The Depth of a Life

Have we become complacent in care? In Life Enrichment? Have we thrown around term “Person-Centered Care” so much that it has lost meaning? Have we felt a lingering burnout and forget to become relational with the person we are caring for? Far too often when a new employee comes on board, they are giving a 2-minute briefing about a resident, then told to look at the board outside their door or at the possessions in their room in order to get to know a resident. This small segment of information does not show the life each individual has lived, yet it is relied on by care professionals and seen as enough knowledge to proved proper care. They believe that in taking in only this information they now know the person, have become relational with this person and can do their job successfully. It is time to reconsider this belief. We frequently feel that there are not enough hours in a day to learn more than what this picture shares, but how can we provide care without learning more?

When looking in a person’s room or the objects outside of their door, more often than not we see only what the family has selected, what they feel is important to share. It is another person’s narrative of the life of the individual sitting in front of us. The comments made by fellow co-workers is again, another person’s narrative. It can be cold, short, and sometimes inaccurate. Dementia or not, the person’s narrative of their own life is far more impactful and informative. When we look beyond this layer, we understand the deep, dynamic, beautiful life this person has lived and wishes to continue to live. Only when we use this information as a launching point towards becoming relational can we provide the best care and support possible. There is a major hurdle to becoming relational with a person with dementia, and it is not what you might think. It is not their memory or loss of language that makes it difficult. The biggest challenge is that frequently fellow staff warn their co-workers and volunteers about the residents, instead of inviting them to get to know each individual they will encounter. They become a care machine that erases the freedom of time to sit and talk or sit in silence with a resident. A life is more than a collection of things in a room. They are more than the chart at the nurse’s station. They are more than the warnings from fellow staff.  Can we really enter into a relationship when we have warnings and judgments about who this person might be? I was once told to watch out for a resident, for they will surely make me cry. That this person is nasty and cold. I have been warned about a resident who was labeled as a challenge and a disruptor, not worthy of engaging in conversation with under any circumstance. Do you want to know something? They become two of my favorite residents, and they impacted my life as much as I hope I impacted their lives. I frequently was the only person to speak with them other than for medical purposes. Their belongings and chart became human only at the moment when I was willing to enter into a relationship with these residents, allowing me to provide the programming and support they were seeking.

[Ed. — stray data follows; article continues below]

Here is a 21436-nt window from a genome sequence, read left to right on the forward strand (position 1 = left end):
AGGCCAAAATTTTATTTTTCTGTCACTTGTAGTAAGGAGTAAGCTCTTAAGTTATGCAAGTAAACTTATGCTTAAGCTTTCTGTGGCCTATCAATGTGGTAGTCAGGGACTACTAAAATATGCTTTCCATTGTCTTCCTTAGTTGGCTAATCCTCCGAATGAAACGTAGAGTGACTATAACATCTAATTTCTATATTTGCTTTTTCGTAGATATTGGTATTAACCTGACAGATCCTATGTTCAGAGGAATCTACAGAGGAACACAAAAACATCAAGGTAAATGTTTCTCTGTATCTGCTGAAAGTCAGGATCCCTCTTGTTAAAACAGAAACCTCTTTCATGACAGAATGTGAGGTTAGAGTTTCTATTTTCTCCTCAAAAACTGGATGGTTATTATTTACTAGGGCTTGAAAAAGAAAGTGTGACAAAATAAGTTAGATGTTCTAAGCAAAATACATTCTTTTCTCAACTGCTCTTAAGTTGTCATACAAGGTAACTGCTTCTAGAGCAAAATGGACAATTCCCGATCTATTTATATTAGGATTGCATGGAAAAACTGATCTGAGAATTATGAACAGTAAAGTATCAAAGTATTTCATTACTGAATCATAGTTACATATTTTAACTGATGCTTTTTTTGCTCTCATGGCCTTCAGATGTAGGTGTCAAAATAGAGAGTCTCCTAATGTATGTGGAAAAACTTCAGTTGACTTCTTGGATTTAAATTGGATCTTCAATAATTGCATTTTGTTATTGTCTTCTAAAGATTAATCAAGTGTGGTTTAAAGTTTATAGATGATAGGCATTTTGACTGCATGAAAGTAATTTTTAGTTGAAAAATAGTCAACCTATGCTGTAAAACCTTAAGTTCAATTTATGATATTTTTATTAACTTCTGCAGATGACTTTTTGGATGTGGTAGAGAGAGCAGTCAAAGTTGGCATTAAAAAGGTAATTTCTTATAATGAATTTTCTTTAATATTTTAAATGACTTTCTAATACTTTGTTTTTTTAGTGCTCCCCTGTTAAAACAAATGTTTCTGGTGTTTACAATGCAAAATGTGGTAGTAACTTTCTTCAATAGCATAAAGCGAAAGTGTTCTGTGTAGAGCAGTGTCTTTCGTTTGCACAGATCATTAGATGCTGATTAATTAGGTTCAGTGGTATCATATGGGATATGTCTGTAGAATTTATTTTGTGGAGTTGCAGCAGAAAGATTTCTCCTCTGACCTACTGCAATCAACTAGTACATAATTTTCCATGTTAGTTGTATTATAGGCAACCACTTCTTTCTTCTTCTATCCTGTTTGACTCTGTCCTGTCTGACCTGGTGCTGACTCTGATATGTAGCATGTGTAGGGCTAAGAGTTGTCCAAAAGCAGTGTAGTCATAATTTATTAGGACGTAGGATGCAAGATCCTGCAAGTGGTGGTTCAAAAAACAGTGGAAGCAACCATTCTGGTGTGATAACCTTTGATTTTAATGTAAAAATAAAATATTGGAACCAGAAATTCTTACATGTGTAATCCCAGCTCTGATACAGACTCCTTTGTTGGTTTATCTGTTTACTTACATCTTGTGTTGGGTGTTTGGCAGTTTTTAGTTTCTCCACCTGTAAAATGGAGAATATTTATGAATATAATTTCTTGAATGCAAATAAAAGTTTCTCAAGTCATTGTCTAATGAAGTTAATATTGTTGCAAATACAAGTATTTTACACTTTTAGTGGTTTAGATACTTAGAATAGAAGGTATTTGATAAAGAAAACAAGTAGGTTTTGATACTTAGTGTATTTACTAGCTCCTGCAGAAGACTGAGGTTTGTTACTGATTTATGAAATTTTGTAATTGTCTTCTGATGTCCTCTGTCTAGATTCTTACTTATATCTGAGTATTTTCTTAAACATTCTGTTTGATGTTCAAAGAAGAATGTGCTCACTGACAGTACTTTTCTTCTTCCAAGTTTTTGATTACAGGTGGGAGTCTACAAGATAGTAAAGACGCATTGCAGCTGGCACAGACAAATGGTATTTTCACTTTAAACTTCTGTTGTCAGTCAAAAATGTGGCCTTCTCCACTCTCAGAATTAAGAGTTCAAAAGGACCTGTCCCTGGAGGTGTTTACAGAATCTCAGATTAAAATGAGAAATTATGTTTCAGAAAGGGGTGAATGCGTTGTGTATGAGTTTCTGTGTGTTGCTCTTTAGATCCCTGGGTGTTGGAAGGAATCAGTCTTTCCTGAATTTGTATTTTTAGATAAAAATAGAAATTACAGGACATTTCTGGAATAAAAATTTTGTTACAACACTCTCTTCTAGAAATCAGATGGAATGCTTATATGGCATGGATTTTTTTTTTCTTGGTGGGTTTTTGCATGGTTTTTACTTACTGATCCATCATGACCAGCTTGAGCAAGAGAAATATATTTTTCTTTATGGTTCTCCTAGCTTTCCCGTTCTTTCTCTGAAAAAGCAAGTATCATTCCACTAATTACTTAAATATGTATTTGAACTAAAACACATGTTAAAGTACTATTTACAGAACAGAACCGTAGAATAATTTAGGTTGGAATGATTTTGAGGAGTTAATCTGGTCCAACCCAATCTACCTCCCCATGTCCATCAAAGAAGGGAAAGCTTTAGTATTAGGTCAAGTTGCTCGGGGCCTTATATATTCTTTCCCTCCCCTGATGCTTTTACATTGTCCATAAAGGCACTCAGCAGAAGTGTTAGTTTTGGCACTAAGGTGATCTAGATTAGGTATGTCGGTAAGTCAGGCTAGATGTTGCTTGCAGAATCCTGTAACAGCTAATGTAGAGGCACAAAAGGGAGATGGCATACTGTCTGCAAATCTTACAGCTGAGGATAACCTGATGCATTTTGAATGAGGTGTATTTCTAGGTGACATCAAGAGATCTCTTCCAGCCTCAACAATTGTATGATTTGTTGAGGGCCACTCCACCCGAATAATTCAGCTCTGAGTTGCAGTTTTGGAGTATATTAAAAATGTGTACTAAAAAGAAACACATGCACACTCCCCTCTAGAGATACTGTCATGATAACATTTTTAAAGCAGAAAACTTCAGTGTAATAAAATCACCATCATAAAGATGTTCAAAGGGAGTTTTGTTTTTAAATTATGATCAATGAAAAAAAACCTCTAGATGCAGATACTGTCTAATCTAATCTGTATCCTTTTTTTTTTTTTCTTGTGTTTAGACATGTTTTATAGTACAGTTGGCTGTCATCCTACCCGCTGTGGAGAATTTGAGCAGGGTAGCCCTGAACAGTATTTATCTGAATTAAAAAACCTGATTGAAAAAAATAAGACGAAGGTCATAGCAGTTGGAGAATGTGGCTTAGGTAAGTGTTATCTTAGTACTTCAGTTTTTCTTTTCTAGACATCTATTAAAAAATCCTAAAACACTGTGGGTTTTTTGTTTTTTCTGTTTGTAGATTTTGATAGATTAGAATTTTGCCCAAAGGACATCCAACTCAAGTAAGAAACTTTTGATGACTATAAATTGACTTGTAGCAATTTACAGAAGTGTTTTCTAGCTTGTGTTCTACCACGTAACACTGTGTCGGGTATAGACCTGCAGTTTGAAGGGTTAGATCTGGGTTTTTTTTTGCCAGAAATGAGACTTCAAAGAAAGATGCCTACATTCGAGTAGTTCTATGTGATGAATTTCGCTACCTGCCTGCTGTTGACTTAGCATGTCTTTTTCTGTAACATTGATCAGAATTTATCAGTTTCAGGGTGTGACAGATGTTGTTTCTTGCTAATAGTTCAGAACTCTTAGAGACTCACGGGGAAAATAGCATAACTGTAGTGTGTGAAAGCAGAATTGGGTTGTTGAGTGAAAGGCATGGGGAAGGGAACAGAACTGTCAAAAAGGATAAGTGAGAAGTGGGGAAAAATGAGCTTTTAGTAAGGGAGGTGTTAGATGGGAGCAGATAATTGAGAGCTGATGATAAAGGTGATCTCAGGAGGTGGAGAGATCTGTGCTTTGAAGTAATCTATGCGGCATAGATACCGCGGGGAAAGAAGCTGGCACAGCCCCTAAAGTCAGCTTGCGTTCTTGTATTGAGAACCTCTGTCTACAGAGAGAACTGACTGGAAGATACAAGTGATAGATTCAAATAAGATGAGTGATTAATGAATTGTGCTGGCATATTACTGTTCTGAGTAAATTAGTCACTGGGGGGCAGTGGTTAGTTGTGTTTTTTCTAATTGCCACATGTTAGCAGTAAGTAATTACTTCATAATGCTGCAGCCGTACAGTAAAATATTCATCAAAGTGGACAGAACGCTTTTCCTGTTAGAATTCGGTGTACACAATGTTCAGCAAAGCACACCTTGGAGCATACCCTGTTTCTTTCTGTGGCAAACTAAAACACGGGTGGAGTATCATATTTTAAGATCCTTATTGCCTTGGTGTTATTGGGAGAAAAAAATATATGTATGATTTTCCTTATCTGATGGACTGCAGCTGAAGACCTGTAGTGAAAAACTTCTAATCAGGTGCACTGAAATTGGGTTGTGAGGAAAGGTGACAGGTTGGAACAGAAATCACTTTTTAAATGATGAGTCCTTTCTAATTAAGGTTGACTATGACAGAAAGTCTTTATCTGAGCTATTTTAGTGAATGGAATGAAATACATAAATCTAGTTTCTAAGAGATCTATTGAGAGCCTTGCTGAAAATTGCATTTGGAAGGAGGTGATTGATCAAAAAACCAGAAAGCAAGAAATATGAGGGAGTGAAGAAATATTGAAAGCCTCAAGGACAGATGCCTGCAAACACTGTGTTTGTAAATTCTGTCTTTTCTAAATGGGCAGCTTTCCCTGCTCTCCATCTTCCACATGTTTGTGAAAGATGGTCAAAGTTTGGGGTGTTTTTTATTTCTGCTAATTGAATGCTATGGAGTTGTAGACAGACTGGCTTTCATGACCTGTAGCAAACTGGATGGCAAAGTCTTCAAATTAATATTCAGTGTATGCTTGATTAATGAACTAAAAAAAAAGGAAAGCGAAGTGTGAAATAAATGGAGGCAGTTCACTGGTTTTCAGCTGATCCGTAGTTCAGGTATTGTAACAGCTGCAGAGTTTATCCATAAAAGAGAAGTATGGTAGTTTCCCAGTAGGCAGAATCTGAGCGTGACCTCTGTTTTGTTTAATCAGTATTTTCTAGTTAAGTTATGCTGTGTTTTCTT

Life does not end, the individual’s interests, stories, and joys do not disappear when they move into a care community. Care communities in general lean too heavily on the chart, and a second “chart,” the possessions in the resident’s room. If that was our only knowledge, one would never know the struggles and triumphs in a person’s life that made them into the person we see before us. These individuals would remain a 2-dimensional task item on a list of to-dos.